What is the ADA?
The Americans with Disabilities Act (“ADA”) was passed in 1990 to prohibit discrimination against individuals with disabilities. The ADA has historically applied in “places of public accommodation,” or businesses that are open to the public, such as restaurants, schools, movie theaters, and doctors’ offices, as well as certain private entities that meet established criteria. The ADA has also historically required brick-and-mortar businesses to accommodate disabled individuals to allow equal access to those businesses’ services, goods, and facilities, such as widening the aisles for wheelchairs or providing auxiliary aids. However, the emergence of e-commerce over the last two decades has presented a new question in the context of the ADA: Are websites places of public accommodation?
Federal courts have begun answering that question in the affirmative. One example is a Florida District Court holding that a grocery store chain selling goods through its website and brick-and-mortar locations violated the ADA when it failed to make the appropriate accommodations on its website for visually impaired individuals. As a result, the grocery store was required to pay the individual's attorney fees and modify its website to be ADA compliant.
The Rise of Health Care Claims
While claims in this area have typically involved websites for businesses with both websites and a physical presence, such as Home Depot, Winn-Dixie, and Target, ADA website cases and demands have begun to reach the health care field as well. In late 2016, Tenet Healthcare, which operates hospitals located in Florida, was named in an ADA violation class action on behalf of individuals with visual impairments alleging that the hospitals’ websites were not accessible due to their lack of screen-reader technology. Another example is the benefits company WellPoint, which entered into a public accessibility agreement that required modifications to its website and apps to comply with ADA accessibility standards. Other Health care facilities in Texas and Florida have also faced demands from plaintiffs’ attorneys in recent years for ADA claims implicating the facilities’ websites.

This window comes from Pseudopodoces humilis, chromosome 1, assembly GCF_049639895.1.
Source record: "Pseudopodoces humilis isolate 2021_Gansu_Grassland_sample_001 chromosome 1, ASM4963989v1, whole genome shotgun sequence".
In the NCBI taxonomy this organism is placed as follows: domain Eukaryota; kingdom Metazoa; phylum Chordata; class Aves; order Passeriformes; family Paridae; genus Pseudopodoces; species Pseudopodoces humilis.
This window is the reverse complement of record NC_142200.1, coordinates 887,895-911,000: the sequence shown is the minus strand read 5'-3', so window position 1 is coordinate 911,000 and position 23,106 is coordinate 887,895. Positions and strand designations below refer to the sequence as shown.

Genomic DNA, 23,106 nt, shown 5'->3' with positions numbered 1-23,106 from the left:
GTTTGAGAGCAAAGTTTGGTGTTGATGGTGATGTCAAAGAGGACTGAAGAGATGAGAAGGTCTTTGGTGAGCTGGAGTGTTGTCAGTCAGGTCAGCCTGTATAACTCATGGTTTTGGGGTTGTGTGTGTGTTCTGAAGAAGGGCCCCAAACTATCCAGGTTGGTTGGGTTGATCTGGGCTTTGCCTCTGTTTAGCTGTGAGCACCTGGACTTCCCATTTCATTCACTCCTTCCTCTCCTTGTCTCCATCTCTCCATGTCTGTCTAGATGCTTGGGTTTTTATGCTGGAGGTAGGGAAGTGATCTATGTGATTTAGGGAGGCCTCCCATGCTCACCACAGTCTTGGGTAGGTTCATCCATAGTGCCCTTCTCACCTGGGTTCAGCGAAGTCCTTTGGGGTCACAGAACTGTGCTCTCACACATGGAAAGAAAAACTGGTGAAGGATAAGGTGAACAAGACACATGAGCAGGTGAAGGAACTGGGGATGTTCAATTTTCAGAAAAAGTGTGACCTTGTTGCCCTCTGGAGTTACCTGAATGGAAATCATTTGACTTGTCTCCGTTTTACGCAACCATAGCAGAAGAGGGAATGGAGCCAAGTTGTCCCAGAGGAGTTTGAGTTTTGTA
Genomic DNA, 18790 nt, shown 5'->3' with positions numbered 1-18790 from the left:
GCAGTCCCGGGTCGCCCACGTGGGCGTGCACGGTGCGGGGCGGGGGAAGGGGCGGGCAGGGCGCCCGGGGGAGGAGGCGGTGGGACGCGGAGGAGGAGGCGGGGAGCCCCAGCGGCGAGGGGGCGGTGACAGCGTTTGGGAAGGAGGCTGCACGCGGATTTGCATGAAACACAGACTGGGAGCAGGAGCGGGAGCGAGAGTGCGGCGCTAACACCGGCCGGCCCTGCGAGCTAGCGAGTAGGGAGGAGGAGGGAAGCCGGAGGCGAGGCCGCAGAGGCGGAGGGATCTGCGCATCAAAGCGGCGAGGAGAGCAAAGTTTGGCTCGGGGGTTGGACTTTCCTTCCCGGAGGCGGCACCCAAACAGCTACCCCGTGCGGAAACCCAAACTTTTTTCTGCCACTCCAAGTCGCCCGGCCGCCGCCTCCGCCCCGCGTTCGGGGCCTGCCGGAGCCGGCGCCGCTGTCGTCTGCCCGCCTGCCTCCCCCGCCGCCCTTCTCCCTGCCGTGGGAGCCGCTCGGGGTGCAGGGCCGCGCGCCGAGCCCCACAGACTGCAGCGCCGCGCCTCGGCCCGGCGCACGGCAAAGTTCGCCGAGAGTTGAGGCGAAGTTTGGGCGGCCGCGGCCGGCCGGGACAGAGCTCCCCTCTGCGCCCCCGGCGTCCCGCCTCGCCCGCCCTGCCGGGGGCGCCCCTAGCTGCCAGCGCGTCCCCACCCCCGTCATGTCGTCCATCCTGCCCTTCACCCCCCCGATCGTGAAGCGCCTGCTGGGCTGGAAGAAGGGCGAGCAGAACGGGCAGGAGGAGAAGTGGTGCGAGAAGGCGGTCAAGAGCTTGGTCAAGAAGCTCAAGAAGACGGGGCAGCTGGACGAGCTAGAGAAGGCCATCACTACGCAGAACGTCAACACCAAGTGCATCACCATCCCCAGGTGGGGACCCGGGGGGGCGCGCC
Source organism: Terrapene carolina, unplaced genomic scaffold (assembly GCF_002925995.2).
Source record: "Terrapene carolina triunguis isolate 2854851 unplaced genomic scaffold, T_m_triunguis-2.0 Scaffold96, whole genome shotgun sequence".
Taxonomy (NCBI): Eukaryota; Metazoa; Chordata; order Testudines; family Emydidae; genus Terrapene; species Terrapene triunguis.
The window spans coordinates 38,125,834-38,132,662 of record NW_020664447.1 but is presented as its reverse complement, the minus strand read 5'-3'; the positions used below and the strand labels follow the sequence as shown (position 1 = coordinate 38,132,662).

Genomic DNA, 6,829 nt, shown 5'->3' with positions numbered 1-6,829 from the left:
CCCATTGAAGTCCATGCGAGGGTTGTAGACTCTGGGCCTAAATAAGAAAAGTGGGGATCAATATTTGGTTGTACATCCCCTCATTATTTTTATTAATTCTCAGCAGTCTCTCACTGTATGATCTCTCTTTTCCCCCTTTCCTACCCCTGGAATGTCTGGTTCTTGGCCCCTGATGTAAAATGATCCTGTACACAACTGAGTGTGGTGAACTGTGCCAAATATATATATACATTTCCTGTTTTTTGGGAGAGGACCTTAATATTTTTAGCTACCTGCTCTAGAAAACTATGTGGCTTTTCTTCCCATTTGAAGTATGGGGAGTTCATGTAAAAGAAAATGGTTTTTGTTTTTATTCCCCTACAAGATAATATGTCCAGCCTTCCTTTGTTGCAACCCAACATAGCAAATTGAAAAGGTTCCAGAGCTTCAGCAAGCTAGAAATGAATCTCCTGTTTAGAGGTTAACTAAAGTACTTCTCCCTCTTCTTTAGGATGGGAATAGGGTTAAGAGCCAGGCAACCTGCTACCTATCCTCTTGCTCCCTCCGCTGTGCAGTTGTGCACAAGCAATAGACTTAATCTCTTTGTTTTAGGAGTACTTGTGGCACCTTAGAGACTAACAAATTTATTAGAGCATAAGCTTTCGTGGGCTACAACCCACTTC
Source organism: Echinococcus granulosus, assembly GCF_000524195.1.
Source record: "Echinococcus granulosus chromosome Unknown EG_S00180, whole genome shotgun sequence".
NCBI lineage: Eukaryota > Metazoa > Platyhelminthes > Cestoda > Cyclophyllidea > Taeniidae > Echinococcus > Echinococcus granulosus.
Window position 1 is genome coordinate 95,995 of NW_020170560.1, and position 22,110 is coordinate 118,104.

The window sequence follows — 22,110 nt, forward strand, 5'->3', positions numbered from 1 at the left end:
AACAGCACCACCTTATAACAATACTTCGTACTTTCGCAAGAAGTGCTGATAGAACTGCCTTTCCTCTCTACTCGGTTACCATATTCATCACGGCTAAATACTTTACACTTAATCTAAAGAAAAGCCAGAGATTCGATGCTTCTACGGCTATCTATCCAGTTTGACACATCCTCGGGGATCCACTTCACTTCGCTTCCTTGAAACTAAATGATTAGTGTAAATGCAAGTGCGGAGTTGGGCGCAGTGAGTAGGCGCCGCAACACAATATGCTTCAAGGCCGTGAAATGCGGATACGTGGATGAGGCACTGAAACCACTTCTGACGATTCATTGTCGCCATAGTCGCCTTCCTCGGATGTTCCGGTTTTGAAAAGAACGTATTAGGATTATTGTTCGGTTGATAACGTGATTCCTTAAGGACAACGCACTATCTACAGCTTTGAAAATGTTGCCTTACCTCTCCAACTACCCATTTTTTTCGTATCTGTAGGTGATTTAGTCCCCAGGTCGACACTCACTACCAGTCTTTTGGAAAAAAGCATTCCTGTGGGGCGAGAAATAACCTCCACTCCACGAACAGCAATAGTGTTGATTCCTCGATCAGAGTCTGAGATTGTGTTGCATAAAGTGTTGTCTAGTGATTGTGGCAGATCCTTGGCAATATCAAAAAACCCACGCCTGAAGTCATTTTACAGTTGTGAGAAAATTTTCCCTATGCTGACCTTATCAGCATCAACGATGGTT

What Does It Mean to Have an ADA-Compliant Website?
The proliferation of cases and demands implicating the health care industry is especially problematic due to the lack of guidance on what it means to have an ADA-compliant website. The ADA is enforced by the United States Department of Justice (“DOJ”), which for years had planned to promulgate regulations that businesses could use as a guidepost to ensure their websites were accessible to individuals with disabilities. However, in December of last year, the DOJ announced that it was officially halting efforts to create such guidelines but would continue to assess whether specific standards were appropriate to assist businesses with ADA compliance on websites. Accordingly, there are currently no federal standards for website compliance, which leaves health care entities in the dark when trying to accommodate disabled individuals while avoiding the barrage of lawsuits and demands.